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(From the John Bull.)

(From the Weekly Chronicle.)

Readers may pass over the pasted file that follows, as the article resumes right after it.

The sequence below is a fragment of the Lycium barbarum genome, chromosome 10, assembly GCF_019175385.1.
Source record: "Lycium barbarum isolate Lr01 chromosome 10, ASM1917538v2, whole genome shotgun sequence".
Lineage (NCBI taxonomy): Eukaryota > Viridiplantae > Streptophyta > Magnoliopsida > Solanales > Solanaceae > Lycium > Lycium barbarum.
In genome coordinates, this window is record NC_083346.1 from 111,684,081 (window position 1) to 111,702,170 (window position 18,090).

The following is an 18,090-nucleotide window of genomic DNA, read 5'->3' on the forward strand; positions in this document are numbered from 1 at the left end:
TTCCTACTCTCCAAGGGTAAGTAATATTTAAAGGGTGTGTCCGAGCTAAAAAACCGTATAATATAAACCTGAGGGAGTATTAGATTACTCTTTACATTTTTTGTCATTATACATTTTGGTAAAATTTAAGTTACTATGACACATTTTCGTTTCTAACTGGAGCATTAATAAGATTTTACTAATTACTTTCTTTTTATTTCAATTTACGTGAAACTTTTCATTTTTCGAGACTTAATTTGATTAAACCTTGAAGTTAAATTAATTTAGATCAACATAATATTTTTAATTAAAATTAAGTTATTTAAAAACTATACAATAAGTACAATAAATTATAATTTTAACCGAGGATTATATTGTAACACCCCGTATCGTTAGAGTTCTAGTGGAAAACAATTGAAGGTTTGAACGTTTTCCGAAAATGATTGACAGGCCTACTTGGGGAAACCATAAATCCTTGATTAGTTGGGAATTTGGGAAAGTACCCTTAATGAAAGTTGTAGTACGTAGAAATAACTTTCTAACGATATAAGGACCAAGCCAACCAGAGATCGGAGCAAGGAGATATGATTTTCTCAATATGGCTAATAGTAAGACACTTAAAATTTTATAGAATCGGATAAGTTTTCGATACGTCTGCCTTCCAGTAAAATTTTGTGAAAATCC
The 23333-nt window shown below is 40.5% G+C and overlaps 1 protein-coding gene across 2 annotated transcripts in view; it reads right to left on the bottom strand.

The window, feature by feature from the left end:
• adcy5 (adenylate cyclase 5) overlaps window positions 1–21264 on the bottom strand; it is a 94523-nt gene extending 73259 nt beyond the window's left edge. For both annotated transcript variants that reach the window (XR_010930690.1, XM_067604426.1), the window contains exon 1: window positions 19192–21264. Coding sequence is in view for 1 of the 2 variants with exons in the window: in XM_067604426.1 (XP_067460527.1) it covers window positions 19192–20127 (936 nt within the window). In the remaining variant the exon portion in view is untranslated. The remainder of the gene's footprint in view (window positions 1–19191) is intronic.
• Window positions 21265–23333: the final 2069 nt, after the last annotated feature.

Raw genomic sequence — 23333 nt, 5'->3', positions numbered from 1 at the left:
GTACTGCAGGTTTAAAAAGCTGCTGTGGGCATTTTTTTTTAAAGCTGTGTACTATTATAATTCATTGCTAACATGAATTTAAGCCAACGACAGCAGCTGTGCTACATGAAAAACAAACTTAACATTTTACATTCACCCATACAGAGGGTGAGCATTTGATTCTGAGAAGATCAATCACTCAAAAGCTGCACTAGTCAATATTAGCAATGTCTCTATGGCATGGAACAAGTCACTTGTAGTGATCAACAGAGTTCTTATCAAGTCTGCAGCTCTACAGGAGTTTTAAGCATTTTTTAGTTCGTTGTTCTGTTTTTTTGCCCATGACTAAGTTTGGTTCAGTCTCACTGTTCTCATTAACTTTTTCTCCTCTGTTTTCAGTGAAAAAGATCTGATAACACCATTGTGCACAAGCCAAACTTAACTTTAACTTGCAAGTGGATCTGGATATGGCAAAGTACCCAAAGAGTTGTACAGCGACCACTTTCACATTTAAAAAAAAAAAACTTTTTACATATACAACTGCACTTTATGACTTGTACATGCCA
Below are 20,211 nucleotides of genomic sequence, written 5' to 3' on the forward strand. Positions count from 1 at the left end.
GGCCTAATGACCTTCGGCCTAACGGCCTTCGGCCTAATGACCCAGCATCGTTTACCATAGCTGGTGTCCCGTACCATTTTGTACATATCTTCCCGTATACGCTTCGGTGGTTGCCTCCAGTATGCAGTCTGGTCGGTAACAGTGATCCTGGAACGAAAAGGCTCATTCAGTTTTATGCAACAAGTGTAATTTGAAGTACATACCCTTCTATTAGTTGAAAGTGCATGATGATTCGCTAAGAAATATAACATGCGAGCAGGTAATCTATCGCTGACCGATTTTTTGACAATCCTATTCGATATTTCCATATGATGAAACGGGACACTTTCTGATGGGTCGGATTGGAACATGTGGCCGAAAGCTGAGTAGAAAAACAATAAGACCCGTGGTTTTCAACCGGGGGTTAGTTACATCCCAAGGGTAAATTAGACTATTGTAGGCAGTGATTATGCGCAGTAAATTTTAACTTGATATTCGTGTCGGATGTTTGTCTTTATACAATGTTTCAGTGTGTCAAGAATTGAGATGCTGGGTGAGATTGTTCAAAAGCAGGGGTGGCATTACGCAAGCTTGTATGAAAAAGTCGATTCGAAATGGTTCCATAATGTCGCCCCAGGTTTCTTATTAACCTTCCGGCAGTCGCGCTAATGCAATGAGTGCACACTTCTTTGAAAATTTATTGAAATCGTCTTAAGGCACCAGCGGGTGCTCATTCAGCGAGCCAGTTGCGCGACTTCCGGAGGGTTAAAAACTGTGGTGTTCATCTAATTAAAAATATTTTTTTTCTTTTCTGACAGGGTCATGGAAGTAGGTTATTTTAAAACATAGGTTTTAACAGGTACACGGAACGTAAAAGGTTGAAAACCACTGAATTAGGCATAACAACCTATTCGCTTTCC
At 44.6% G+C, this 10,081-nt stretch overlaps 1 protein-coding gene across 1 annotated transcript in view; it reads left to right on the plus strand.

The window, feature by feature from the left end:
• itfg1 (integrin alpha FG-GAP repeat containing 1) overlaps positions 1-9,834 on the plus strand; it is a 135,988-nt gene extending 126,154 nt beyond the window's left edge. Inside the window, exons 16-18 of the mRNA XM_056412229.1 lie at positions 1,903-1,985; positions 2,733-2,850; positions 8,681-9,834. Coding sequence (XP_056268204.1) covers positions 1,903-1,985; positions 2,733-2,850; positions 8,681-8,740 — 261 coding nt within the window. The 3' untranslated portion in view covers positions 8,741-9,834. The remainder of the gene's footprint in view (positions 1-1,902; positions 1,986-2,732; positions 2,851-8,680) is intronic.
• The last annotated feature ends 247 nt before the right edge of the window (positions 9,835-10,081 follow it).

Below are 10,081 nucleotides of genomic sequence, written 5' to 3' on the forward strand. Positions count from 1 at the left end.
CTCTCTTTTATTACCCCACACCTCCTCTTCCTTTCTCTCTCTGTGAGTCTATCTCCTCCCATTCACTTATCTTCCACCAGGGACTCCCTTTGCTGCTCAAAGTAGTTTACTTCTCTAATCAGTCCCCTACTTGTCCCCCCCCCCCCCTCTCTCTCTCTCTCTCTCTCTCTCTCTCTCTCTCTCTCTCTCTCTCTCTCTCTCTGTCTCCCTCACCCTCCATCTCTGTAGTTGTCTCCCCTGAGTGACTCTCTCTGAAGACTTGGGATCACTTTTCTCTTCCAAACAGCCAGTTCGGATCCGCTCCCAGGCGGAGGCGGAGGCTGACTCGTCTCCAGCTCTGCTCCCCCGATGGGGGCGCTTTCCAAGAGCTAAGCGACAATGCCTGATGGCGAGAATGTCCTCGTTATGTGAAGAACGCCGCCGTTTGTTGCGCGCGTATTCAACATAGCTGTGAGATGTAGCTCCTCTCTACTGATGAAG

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(From the Weekly Chronicle.) THE FORTIFICATION OF PARIS. The more we see of the world, the more we are convinced that there are things in it, respecting which it is impossible to reason by their analogy with other things; and persons, respecting whose conduct we are the more certain to come to a false conclusion when we attempt to judge of what they will do, under given circumstances, by what we should do ourselves. We should not merely doubt, but despair of, Lord Melbourne's sanity, if we were to see the Chancellor of the Exchequer, come down to the House of Com- mons with a proposal to fortify London, and a demand of five millions sterling for the purpose of rendering the Tower impregnable, and erecting Batteries at Highgate, and on Primrose hill! Yet this is precisely what Mons. Thiers has done with the almost unani- mous assent, and approbation, of the Parisian Press, and an Ordonnance has actually been published in the Moniteur, announcing the immediate commence- ment of the works, upon which 100 millions of Francs are to be spent, and 50,000 men immediately employed. The acquiescence of all parties in this arrangement seems doubly strange, when we recollect that three years ago, the same proposition was started by the Go- vernment, and abandoned after a struggle which near- ly cost Louis Philippe his throne. The design was then connected, by the whole Liberal Press, with a desire, on the part of the King to overawe Paris, and to have the means always at hand of suppressing po- litical movements by transforming the Capital into a vast fortified camp. But such impressions, however reasonable, are not lasting, in France, where all men seem disposed at all times to believe that all other men are envious of their greatness, and ready to renew against them the coalition of 1793. Touch but this string, and dreams of Foreign conquest inflame the minds o(' the Parisian Badauds. The battles of the Revolution are fought over again, and Liberty itself would be sacrificed now, as it was then, to the thirst for military fame. The merit, or folly, of the measure now contem- plated, depenc! upon >ae circumstances of the time. There is about as much reason to suppose that Paris is menaced, in the year of our Lord 1840, by a com- bination of the great European Powers, as there is to believe that London will be destroyed, this Autumn, by a Russian Fleet, which as Mr. Attwood once an- nounced, was preparing at Cronstadt to enter the Thames, and batter down the very Houses of Parlia- ment, without respect for the Speaker's mace, or wig. Yet Lord Melbourne, as we began by saying, would exchange Windsor for Hanwell if he were to talk of walling in Westminster, and fortifying Marylebone. The inhabitants of Portland-place would not sleep the more calmly because assured by the Government that they should be placed. beyond the power of Russian projectiles; and we doubt whether there be a single soul amongst them, of any sex, or age, that would be induced by such an appeal to their Patriotism, to fur- nish, without grumbling his, or her, quota towards the general defence, We cannot but fear, therefore, that the readiness with which the French people have given up allltheir previous apprehensions upon this subject, and consented, in the 19th century, to rein- troduce, at a vast expence, measures of supposed securi- ty, which the growing good sense of other nations has led them to abandon, must be regarded as an indica- tion of feelings on their part,'( perhaps not yet amount- ing to designs,) highly unfavorable to the peace of the world. Be this as it may, it is the.boast of the French Mi- nister that Paris, which is the heart of France, will speedily be placed in a position, that will enable it to defy for three months an army of 300,000men. That Napoleon should have entertained such a project is intelligible enough. His views were all military, and he knew the perils, that his gigantic ambition provoked. We can conceive a similar project finding favour with the Orleans Dynasty, had its title to the Crown been disputed in 1830, by Europe in Arms. But, after ten years of peaceful possession, to talk of this gigantic scheme as a measure of public safety rendered ne- cessary by the geographical position of France, and the determination of all Europe to array itself against her," is to us passing strange. The plan, however,